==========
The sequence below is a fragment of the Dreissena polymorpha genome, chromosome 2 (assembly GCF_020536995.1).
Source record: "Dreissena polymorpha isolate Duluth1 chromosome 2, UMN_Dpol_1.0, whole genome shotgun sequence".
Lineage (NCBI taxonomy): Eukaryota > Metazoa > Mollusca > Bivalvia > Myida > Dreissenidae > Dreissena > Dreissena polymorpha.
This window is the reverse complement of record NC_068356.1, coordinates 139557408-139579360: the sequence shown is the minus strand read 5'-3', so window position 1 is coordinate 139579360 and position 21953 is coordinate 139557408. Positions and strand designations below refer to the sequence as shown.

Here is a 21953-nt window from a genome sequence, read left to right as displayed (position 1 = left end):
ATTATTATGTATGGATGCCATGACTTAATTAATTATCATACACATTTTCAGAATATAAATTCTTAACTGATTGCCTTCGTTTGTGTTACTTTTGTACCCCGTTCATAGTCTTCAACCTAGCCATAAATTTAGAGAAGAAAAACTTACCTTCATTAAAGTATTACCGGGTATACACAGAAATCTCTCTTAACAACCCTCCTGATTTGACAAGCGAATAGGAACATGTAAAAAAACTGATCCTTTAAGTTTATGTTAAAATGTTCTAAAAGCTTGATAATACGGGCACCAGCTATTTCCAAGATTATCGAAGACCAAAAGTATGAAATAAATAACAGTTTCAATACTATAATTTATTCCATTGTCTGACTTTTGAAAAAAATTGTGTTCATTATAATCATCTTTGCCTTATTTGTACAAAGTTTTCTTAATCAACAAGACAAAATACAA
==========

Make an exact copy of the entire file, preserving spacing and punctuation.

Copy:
The sequence below is a fragment of the Dreissena polymorpha genome, chromosome 2 (assembly GCF_020536995.1).
Source record: "Dreissena polymorpha isolate Duluth1 chromosome 2, UMN_Dpol_1.0, whole genome shotgun sequence".
Lineage (NCBI taxonomy): Eukaryota > Metazoa > Mollusca > Bivalvia > Myida > Dreissenidae > Dreissena > Dreissena polymorpha.
This window is the reverse complement of record NC_068356.1, coordinates 139557408-139579360: the sequence shown is the minus strand read 5'-3', so window position 1 is coordinate 139579360 and position 21953 is coordinate 139557408. Positions and strand designations below refer to the sequence as shown.

Here is a 21953-nt window from a genome sequence, read left to right as displayed (position 1 = left end):
ATTATTATGTATGGATGCCATGACTTAATTAATTATCATACACATTTTCAGAATATAAATTCTTAACTGATTGCCTTCGTTTGTGTTACTTTTGTACCCCGTTCATAGTCTTCAACCTAGCCATAAATTTAGAGAAGAAAAACTTACCTTCATTAAAGTATTACCGGGTATACACAGAAATCTCTCTTAACAACCCTCCTGATTTGACAAGCGAATAGGAACATGTAAAAAAACTGATCCTTTAAGTTTATGTTAAAATGTTCTAAAAGCTTGATAATACGGGCACCAGCTATTTCCAAGATTATCGAAGACCAAAAGTATGAAATAAATAACAGTTTCAATACTATAATTTATTCCATTGTCTGACTTTTGAAAAAAATTGTGTTCATTATAATCATCTTTGCCTTATTTGTACAAAGTTTTCTTAATCAACAAGACAAAATACAA